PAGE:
I called Sister G (as she was affectionately known to one and all) and set-up an interview with her.  I was shocked and surprised when I found out that she was looking for a “teacher.” I explained that I was not interested in teaching but was interested in counseling.  Sister G. replied “Don’t worry; you will get lots of practice counseling with the students we have at GAP.”  I then said “Look Sister G. I am not a Catholic, I am an Atheist.”  She looked very serious at me and said: “I don’t care what your political or spiritual beliefs are as long as you are a good teacher.”  I was hooked.  I agreed to teach at GAP and stayed there for one year.

It was one of the most memorable experiences I have had in my life.  GAP teachers, volunteers, parents and students were all unique and dedicated. Maybe not all dedicated to learning but all dedicated to getting more out of life.  One of the best teachers was the art teacher named Sister Anna Louise Wilson.  She was a good teacher, devoted to her profession and devoted to her students.  One day after I had decided to leave, I took a short walk with Sister Anna.  I never quite felt that I had the impact or influence on the student’s lives that I would have liked to have.  I knew that Sister Anna did and I admired her for it.  I asked her “What does it take to really make a difference in their lives?”  She replied “you have to care.”

I thought about her comment then and I realized that I did not care.  I cared about the subjects I was teaching.  I cared about being professional.  I cared about continuous learning and I cared about mastering the craft of an educator.   What I did not care about was what happened to my students after they left school.  As far as I was concerned, that was their problem.  My task was to give them the knowledge, skills and abilities to fit in with a changing complex workplace.  Many years went by and countless times I have reflected on Sister Anna’s comment about caring.  I finally understand its relevance and importance.

Who makes a difference in anyone’s life? Do you care about the Nobel Prize winners, Pulitzer Prize winners or 20 greatest geniuses the world has ever known?  How many of them can you name?  But the people that cared about you are the ones you remember.  They are the ones who made a true difference in your life.  Caring is perhaps the most underrated and undervalued trait in the world.  Whether in politics, education or the workplace, the people that care are the ones that truly make a difference.  The concept is so important, you would think we would have academies of caring or schools where caring could be taught.  What does it mean to care?  Why care? What is caring?

“Unless someone like you cares a whole awful lot, nothing is going to get better. It’s not.” — Theodor Seuss Geisel (1904-1991);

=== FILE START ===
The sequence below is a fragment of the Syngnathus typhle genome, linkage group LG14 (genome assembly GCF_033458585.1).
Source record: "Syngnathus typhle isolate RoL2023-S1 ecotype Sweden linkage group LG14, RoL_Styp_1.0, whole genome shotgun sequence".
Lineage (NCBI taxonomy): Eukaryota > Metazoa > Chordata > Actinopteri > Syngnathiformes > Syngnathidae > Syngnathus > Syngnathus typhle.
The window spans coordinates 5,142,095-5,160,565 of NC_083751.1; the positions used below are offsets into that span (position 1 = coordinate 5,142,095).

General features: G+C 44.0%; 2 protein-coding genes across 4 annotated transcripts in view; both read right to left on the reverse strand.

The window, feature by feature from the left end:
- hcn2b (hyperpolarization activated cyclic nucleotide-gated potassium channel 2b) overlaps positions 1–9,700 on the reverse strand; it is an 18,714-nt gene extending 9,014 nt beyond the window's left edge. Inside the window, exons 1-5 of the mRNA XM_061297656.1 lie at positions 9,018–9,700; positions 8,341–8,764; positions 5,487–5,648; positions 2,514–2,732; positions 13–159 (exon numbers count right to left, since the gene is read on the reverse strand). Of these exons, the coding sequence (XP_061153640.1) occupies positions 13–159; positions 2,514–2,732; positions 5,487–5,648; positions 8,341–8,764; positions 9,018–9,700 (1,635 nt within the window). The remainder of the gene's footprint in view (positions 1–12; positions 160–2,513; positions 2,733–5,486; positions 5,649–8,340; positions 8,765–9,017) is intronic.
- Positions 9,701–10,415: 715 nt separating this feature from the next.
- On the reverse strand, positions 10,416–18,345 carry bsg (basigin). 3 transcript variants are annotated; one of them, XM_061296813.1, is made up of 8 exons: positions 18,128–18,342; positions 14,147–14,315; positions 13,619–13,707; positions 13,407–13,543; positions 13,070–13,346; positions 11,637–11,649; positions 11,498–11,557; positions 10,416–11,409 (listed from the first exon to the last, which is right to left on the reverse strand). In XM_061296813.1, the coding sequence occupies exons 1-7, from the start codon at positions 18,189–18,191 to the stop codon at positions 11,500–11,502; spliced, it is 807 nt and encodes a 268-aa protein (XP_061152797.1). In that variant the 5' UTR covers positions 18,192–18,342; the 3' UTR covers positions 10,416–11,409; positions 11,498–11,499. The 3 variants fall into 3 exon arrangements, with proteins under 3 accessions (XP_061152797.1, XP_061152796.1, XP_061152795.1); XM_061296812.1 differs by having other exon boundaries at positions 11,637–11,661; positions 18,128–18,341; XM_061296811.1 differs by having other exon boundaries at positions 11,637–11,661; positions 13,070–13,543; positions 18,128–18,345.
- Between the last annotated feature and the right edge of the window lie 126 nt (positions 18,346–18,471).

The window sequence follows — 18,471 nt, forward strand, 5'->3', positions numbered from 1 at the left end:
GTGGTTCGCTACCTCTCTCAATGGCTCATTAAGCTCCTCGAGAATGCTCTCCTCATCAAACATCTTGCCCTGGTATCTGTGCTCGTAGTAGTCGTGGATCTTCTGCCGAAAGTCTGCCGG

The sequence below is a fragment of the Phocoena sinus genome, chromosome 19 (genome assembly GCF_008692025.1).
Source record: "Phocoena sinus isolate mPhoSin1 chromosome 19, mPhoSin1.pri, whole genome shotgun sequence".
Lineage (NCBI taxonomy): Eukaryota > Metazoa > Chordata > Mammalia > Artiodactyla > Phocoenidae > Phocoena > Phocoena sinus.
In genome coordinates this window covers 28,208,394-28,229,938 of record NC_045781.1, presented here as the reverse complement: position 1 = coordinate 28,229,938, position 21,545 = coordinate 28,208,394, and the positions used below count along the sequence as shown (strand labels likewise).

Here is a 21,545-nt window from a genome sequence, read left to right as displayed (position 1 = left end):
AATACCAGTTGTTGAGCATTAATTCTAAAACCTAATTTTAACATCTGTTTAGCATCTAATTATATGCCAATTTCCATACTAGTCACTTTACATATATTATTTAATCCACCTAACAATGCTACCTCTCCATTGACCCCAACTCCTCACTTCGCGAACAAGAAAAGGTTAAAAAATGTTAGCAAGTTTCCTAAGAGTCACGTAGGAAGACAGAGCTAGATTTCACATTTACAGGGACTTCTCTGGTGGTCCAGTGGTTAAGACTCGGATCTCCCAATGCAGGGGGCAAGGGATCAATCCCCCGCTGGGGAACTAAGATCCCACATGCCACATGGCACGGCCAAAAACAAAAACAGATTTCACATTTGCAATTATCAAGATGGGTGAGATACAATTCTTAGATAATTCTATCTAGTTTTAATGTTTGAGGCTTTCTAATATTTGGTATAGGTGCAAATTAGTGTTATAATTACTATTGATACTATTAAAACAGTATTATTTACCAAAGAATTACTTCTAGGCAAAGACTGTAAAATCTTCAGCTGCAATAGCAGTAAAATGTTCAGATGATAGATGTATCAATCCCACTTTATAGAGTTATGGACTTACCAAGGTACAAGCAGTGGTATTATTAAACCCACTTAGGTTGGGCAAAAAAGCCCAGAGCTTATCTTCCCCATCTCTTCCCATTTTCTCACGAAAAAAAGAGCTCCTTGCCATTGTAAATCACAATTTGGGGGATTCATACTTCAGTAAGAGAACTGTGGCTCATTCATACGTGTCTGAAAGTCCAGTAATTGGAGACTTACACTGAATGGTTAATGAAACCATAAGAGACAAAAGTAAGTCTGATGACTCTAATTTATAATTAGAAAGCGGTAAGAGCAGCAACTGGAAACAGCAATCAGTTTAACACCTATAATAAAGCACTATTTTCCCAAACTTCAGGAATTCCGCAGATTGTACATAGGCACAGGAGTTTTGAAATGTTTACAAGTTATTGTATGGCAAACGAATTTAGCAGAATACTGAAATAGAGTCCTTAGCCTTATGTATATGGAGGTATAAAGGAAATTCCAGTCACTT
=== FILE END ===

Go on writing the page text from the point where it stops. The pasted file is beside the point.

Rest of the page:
When you care about something, you are taking a risk.  A risk that any expectations you have will not be returned.  A risk that the subject of your caring may not reciprocate.  A risk that your caring will result in disappointment or worse.  The subject of your caring is independent of your caring.  A hard reality is that caring opens the care giver to pain.  We would rather minimize the potential pains in our lives and so we develop some strict rules about whom we are willing to care for and when we are willing to care.  For instance, how often have you heard the phrase used “I couldn’t care less?”  Many of us have been burned once too often by “caring” and so we shrink our envelopes of caring until we have little potential to care.  I never saw a reason to care about my students because I was not really willing to risk the effort.  Even if I had realized that I needed to be more caring to make a difference in their lives, my self-protection envelope would have prevented me from trying.

Now I am older, sadder and perhaps wiser, or at least wise enough to understand the need for caring.  Whether in a nursing home, school, hospital or at work, caring is one of the most desired attributes we would like to obtain for ourselves.  The question is “how can we get more caring in this world, if we are not willing to give it?”  Everyone wants caring in their lives but we are much less prone to offer it to others.  The parable of the Good Samaritan comes repeatedly to my mind.

Time for Questions:

Who is our neighbor?  Who do we care about?  Do we only care about people who are just like us or do we care about those who belong to a different social class or religion or ethnic group or even another country?  Do we only care about our relatives and friends or do we extend our caring to strangers or others in need?  How do we develop more caring in our neighborhood and in our world?

Life is just beginning

%d bloggers like this: